Purlieu, El Presidente, Anonymous: this is nothing at all to do with the "Freetards" you're trying to mock: I don't think anyone disagrees that creators should have the opportunity to benefit from their creations - if nothing else, it acts as an incentive for them to then create more work. The issue here is (at least) fivefold:
1) New works are not going back into the creative commons for reuse by other people - and vast quantities of works are being "orphaned" - i.e. the ownership is unclear, but noone dares touch them in case they get sued.
2) The extended copyright terms are reducing the incentive to create new works
3) Very few creators benefit from the extended copyright terms - (ironically), it's generally only those which have already greatly profited from their creations
4) Managing the extended copyright terms creates layers of self-propagating bureaucracy which costs money and creates nothing of worth
5) Extended copyright terms make it easier for people to sue other people for perceived copyright infringement
Conversely, reducing copyright terms would have the following advantages:
1) Works could be reused while they're still culturally relevant, which could well benefit the original artist. For instance, the Northern Soul movement in the UK brought in new revenue for Motown artists who had failed to succeed in the USA; this happened because their records were basically treated as worthless and were being sold by weight from american warehouses. There's also the "keep calm and carry on" phenomena: millions of pounds of economic activity has been generated by a single, tatty, out-of-copyright poster found in a bookshop
2) It encourages the original creator to produce new works *and* enables new work of cultural and economic value from other creators who build on that work. Pride and Prejudice is a good example of this: people have added zombies to the plot, or set the story in India. Dracula is another example: the (copyright infringing) Nosferatu added the concept of daylight being deadly to vampires, and there's been literally thousands of books, TV series, comics and films which have leaned heavily on Dracula and Nosferatu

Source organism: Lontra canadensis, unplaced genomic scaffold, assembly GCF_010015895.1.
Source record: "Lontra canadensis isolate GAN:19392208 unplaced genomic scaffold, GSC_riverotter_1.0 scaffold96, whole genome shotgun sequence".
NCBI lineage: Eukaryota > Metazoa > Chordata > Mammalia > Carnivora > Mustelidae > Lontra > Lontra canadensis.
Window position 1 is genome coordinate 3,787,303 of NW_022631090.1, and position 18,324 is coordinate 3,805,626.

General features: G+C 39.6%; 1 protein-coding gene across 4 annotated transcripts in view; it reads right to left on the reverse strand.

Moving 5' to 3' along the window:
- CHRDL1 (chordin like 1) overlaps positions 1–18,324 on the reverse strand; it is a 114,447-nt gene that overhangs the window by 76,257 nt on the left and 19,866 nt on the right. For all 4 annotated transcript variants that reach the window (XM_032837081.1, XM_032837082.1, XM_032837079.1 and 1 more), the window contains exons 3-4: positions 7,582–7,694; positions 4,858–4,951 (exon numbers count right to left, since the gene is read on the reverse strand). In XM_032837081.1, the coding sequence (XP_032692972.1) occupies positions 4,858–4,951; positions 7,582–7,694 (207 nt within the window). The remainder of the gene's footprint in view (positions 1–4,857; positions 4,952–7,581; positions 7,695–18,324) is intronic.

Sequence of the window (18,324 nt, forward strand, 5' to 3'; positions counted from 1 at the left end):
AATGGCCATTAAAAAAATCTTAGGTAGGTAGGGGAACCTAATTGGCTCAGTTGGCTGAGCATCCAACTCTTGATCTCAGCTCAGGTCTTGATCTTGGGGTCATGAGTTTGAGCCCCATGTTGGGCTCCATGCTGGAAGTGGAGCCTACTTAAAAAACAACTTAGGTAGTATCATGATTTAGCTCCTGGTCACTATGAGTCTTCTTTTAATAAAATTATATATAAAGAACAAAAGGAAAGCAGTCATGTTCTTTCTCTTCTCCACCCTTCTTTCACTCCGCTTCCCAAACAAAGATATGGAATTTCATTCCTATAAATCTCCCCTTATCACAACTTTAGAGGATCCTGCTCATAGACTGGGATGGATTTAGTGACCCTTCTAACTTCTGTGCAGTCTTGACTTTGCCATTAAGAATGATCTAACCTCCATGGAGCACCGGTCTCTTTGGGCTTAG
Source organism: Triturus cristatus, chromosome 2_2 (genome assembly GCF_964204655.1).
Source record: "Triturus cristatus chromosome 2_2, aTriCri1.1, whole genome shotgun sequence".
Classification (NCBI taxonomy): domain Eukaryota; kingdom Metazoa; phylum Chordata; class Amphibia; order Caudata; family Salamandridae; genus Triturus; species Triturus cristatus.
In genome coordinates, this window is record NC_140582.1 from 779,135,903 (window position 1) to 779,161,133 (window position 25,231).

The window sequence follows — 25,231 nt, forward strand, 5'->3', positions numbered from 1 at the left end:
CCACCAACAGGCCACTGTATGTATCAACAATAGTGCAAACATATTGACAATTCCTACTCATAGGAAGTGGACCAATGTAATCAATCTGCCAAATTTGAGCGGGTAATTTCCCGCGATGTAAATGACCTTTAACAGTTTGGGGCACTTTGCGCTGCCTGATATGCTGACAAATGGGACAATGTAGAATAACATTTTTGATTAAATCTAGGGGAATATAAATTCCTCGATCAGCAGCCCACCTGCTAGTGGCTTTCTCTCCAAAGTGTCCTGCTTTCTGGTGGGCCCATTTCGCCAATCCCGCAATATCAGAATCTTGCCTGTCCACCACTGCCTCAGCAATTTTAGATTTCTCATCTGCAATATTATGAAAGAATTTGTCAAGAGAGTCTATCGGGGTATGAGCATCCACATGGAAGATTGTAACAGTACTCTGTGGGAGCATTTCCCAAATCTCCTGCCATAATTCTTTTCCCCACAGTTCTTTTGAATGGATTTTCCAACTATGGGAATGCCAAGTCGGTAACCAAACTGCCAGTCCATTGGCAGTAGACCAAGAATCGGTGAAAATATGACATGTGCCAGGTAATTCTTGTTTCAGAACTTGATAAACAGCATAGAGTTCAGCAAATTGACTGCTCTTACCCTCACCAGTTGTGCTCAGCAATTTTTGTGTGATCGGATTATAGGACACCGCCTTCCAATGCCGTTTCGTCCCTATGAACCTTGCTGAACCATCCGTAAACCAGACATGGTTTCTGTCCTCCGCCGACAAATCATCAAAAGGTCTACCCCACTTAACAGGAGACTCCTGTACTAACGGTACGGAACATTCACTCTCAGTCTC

3) It actually leads to more creators receiving revenue, as it means there's a greater chance of their work being reused, in effect acting as free advertising. Again, see the Northern Soul phenomena
4) Reducing costs and bureaucracy means that consumers can spend more money on activities which directly benefit creators, rather than going on red tape.
5) It reduces costs for creators too, especially for complex projects such as songwriting, movies and TV shows, many of which often have to engage lawyers to fight off spurious copyright-infringement claims.
So, to recap: a shorter copyright term (e.g. 20 years) would have little or no negative impact to the vast majority of creators and would potentially have signficantly positive benefits for a large subset of creators - both the original creators and the people who can then build on their work.
Unfortunately, it's relatively easy for cynical corporations to hide behind rich, aging artists; it's even easier for them to drag out examples of impoverished aging artists (while simultaneously ignoring the fact that their creations obviously aren't returning any money at present; extending copyright terms isn't going to help that!). It's not as easy to sell the idea that more artists will actually earn more money if copyright terms are reduced...
That post is so contradictory he's obviously had one too many. The confusion that poster exhibits between copyright and derivative works, for example, is very telling.
And this: "Extended copyright terms make it easier for people to sue other people for perceived copyright infringement"
No it does not. Copyright is either infringed or it is not. It's a binary thing, perception doesn't come into it. The method and ease/difficulty by which someone can be sued for infringement also remains unchanged.